From New York Subway to the Home – History of Subway Tiles

From New York Subway to the Home – History of Subway Tiles

Subway tiles didn’t stay underground for long.

Less than a century after their debut in the New York Subway, these 3X6 rectangle tiles are a must-have addition to any residential or commercial property.  With its simple, yet modern design, it’s no wonder subway tiles have lasted the test of time.

How did these tiles get their start to become one of the most popular styles in modern history? It all begins at the turn of the century – last century, that is – when architects, George C. Heins and Christopher Grant La Farge, were contracted to design the first New York Subway Station. At the time, the architectural team had already completed large Beaux-Arts style (which was in vogue at the time) projects at New York’s Cathedral of St. John the Divine and the Bronx Zoo, so they were certainly up for the task.

Subway tiles train stations
Original City Hall subway station, IRT Lexington Avenue Line, in 1904. Source.


Late-century Victorians were obsessed with hygiene. Heins and La Farge looked for a tile that was easy to care for, clean and shaped like bricks. The solution was sparkling, white tiles that didn’t stain. The white tiles had the additional advantage of reflecting light. It brightened the underground station, giving the illusion of a safe, sanitary space. The designers used the white tiles in conjunction with striking mosaic tiles to create an impressive backdrop to the marvel in engineering that is underground railroads.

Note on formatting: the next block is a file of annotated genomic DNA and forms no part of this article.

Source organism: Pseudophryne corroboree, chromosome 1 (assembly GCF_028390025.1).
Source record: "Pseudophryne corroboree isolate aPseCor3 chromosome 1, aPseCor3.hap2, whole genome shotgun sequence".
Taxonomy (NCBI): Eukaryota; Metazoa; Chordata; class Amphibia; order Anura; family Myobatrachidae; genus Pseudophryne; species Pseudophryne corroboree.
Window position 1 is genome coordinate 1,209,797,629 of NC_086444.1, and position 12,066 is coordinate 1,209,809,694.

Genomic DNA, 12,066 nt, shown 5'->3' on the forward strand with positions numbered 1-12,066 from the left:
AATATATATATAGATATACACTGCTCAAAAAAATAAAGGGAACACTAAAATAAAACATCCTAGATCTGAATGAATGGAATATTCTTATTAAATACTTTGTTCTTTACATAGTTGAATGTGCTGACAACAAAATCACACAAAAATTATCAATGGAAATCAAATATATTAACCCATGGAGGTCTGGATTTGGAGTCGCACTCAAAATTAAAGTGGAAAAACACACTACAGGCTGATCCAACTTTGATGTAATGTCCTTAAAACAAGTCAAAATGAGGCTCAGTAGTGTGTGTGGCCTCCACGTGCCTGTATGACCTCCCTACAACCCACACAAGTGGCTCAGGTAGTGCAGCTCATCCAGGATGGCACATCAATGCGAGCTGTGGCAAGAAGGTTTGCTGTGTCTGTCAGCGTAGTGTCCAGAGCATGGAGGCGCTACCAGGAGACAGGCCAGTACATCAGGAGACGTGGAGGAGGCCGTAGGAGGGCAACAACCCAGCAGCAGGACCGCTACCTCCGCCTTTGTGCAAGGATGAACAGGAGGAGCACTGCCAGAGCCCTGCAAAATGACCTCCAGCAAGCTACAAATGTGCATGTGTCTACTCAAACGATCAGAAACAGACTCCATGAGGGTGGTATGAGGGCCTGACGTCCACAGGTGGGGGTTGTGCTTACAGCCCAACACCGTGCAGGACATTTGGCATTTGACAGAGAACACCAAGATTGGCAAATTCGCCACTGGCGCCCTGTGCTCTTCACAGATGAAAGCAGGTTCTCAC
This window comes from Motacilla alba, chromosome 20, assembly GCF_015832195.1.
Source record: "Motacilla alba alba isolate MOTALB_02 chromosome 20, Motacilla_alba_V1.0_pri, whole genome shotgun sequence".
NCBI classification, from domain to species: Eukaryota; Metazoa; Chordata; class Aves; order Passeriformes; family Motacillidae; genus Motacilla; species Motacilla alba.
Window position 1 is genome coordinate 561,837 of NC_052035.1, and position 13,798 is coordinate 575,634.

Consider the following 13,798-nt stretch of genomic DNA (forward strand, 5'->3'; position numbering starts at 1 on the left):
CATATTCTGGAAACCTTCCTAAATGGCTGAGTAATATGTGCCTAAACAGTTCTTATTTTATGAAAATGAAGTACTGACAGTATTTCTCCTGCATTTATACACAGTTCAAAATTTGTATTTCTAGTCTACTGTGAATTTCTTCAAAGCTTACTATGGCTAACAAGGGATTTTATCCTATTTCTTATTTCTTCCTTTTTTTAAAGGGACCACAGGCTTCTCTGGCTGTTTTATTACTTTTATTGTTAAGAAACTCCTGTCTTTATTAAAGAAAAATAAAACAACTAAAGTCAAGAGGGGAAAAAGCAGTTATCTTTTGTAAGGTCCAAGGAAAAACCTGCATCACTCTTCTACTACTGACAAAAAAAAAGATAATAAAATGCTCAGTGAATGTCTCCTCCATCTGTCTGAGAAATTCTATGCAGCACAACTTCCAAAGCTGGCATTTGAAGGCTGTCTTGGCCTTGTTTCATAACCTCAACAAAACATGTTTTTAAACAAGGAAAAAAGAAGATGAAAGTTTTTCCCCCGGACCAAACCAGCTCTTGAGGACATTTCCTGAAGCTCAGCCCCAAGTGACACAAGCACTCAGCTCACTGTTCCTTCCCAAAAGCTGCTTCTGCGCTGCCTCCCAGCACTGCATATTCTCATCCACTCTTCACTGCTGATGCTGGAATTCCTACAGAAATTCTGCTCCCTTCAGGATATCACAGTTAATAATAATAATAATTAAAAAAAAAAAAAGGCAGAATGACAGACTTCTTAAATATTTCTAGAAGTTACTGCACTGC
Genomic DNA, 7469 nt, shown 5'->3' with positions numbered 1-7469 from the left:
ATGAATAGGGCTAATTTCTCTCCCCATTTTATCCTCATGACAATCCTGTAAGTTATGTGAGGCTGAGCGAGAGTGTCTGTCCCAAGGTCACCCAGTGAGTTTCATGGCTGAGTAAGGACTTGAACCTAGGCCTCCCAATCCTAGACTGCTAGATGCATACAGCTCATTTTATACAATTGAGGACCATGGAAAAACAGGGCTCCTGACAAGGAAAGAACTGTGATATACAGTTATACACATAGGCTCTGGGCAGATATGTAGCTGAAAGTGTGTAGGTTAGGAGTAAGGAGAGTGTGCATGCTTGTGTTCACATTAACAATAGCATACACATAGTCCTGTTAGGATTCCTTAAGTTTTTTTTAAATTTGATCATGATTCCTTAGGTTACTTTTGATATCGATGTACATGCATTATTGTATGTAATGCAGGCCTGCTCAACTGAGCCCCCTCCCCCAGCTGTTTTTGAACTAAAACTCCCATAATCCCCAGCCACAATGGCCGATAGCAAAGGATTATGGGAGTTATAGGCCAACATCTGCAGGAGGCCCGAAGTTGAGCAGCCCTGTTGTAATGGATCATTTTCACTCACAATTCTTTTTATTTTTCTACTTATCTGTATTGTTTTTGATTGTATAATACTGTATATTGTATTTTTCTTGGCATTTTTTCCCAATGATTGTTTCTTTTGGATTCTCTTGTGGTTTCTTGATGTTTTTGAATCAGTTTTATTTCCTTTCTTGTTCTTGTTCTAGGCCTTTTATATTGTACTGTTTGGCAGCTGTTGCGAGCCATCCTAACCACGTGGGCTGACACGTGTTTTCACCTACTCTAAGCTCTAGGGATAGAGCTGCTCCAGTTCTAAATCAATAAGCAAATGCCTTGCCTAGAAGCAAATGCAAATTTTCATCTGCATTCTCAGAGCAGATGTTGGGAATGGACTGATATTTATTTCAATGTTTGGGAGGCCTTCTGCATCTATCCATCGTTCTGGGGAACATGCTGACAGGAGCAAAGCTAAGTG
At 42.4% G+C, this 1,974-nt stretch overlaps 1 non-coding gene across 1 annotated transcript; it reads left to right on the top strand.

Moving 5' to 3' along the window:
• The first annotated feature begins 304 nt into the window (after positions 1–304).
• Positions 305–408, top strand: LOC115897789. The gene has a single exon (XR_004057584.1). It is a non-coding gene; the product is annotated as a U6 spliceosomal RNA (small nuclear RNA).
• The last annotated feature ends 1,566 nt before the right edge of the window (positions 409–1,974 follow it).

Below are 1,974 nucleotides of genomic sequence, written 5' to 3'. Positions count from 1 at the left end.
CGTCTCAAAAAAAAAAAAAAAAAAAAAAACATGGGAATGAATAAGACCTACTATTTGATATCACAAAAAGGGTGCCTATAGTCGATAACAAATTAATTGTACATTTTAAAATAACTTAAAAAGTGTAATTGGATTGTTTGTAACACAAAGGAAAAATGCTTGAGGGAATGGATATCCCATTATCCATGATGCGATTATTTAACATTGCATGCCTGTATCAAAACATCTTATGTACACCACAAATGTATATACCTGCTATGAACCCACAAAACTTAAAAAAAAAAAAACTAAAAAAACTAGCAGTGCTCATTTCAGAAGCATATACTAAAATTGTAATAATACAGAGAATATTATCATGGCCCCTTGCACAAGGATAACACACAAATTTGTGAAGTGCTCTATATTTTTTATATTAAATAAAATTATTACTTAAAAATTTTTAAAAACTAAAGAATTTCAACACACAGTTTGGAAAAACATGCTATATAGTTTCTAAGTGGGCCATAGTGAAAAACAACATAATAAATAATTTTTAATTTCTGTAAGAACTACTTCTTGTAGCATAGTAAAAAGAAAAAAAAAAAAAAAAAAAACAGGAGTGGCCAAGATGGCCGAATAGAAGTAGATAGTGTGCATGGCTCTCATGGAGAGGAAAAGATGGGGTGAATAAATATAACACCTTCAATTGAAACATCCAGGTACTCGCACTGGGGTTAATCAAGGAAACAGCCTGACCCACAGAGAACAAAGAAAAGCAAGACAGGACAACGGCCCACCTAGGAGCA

The style was repeated all across the world, from London’s Tube to the Metro in Paris and many other subterranean trains around the world.

Following the debut of the new Subway tile, the trend spread quickly across commercial interiors. It featured any place where a “sanitary” appearance was revered, including butchers, hospitals and eating establishments. It wasn’t long before subway tiles made it into the home, most commonly featuring in the bathroom and kitchen.

Although the subway tile trend hasn’t really gone away, it’s had a massive surge in popularity over recent years. It’s simplicity, versatility and affordability make it an ideal option, especially when giving new kitchens an “old world” charm.

At Stone & Tile Studio, we stock a stunning range of Carrara marble and Natura subway style tiles in a variety of classic colours. Browse our range online and see them in person at Zillmere Design Centre.

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